Now in these circumstances, I need not say that I have given the most intense and anxious consideration to your case, and I have come to the conclusion that I cannot pass anything but a substantial sentence, and that is that you be imprisoned without hard labour for three calendar months.
I now come to the case of Rebecca Jarrett, and there is no doubt a mitigating circumstance in your case, but there is also an aggravating circumstance. The mitigating circumstance is that you only undertook what you did under extreme pressure, but the aggravating circumstance is that, after a most patient hearing, and having regard to the finding of the jury, I am firmly convinced you misled your employer, Stead. In these circumstances, the sentence I pass on you is that you be imprisoned without hard labour for six calendar months.
I now deal, Jacques, with your case. You have not been found guilty of the charge of abduction, and I fully agree with the verdict the jury found in that case, because we must look at it only by the light of evidence, and I do not think, on the evidence, that you knew or had reasonable means of knowing that the child had not been taken with the consent of the parents. You have only been found guilty of indecent assault, and the sentence on you is one month's imprisonment without hard labour.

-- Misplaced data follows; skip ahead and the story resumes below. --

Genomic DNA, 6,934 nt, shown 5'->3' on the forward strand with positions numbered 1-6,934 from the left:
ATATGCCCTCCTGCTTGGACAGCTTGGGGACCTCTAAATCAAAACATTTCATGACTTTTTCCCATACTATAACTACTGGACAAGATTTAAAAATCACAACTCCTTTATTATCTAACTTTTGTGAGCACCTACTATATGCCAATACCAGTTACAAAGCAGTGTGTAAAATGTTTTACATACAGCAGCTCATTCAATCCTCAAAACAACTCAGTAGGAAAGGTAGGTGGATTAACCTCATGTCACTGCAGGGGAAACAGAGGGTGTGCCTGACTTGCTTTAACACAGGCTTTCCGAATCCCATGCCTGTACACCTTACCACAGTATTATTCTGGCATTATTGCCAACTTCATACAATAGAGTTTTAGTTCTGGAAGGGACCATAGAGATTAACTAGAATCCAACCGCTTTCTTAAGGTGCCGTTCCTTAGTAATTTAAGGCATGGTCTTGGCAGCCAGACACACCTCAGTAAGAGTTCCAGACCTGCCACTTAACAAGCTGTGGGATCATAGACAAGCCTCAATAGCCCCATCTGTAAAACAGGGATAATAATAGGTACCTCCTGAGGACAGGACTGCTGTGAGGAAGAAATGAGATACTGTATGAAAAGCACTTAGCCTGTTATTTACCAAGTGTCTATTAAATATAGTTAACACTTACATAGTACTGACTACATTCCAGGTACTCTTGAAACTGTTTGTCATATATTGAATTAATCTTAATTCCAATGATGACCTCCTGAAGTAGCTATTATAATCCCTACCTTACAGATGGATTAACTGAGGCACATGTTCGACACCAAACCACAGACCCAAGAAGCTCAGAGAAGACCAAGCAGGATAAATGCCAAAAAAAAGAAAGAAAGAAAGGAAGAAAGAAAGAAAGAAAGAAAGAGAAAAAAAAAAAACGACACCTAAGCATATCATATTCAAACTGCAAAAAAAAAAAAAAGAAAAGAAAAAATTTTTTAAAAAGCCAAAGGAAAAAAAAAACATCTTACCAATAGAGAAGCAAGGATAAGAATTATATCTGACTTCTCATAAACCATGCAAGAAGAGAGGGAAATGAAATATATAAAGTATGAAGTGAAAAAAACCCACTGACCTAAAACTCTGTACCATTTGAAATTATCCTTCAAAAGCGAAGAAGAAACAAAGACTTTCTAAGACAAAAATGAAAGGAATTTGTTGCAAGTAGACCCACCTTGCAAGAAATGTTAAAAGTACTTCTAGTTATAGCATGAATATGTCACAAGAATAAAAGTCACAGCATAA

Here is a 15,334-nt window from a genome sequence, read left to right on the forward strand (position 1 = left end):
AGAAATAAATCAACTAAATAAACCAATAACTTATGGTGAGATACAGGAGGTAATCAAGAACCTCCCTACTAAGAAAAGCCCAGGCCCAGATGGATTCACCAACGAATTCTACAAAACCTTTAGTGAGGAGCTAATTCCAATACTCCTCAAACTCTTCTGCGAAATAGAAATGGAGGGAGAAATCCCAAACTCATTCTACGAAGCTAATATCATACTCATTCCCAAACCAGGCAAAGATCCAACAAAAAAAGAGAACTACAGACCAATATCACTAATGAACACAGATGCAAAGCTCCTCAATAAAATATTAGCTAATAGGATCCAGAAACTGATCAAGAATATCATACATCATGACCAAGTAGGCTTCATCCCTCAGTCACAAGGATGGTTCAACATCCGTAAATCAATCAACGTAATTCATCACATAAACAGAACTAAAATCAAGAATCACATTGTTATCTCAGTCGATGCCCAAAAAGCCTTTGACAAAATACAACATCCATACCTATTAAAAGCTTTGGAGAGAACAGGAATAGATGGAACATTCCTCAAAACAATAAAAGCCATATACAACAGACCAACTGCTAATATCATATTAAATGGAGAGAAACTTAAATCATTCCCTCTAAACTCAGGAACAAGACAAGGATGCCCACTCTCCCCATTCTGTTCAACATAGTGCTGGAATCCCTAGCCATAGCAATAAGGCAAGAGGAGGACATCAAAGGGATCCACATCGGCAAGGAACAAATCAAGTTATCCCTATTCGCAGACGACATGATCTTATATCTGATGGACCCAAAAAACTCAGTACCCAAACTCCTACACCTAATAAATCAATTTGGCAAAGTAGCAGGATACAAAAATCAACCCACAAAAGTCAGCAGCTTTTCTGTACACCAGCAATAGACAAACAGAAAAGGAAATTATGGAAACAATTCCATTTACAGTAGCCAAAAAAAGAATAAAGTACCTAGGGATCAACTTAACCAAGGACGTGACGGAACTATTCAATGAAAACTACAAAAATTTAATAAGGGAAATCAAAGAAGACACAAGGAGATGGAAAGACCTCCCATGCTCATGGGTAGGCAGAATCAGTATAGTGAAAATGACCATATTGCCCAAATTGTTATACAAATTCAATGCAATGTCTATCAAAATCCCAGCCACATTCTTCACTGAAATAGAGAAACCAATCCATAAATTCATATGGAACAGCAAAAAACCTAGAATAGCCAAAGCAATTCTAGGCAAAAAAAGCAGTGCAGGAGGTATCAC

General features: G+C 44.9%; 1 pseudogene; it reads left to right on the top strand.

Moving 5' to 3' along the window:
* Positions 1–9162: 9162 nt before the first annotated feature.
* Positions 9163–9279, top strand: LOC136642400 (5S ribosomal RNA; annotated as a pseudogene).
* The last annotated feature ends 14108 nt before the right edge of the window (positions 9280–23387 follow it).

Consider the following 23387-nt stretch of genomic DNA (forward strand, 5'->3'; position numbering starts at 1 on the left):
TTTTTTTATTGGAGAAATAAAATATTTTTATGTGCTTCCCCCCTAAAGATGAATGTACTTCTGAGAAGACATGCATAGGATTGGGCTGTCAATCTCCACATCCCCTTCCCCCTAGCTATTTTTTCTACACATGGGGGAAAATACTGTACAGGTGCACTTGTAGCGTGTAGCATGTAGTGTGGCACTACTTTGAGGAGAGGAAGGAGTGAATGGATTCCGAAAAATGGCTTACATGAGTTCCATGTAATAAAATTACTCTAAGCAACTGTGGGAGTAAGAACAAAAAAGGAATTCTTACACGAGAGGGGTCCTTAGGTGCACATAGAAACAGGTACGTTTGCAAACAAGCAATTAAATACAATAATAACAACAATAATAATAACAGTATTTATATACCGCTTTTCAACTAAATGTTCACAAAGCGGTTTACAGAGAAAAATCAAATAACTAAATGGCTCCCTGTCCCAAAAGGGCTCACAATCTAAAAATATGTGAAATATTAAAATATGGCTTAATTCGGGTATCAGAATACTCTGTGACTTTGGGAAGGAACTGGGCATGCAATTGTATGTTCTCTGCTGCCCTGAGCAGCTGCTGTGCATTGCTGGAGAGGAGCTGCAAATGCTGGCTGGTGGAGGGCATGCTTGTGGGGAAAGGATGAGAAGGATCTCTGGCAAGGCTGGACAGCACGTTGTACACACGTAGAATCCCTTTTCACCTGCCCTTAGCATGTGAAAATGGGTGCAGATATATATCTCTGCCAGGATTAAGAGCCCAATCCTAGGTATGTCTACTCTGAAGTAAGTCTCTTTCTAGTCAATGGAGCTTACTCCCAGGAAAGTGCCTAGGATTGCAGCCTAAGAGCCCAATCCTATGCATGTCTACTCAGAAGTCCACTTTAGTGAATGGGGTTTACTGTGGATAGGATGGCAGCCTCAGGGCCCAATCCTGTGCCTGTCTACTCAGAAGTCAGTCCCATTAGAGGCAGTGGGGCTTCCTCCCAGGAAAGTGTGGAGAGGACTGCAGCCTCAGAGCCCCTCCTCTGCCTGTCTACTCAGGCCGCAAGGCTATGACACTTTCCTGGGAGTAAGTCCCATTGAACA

Louise Mourez, I cannot look at your case in the same light as the others. I have considered it with much anxiety. It has been stated over and over again by those charged with you, that you are a professional abortionist, and that you obtain your living in that way. That statement proceeding from them only, I am not in a position to say whether it is correct or not. I trust that it is not, and I do not think I should be justified in acting upon it as correct. If I had evidence before me which led me to believe you were a professional abortionist, and gained your livelihood in the way suggested, I would subject you to the highest punishment the law enables me to impose. You have been found guilty of indecent assault—a most serious indecent assault. This child, thirteen years old, late in the afternoon, is brought to you by people of whom you know nothing, you are asked to examine the child, and you examine it in the way described. I fear much that at that time you knew, or had reason to suspect, the child was intended for outrage; at any rate, I know you could have been animated by no good motive. I know, too, that you received payment and reward for what you did. In these circumstances, not knowing whether you deserve all the imputations cast upon you, the sentence I pass on you is that you be imprisoned and kept to hard labour for six calendar months.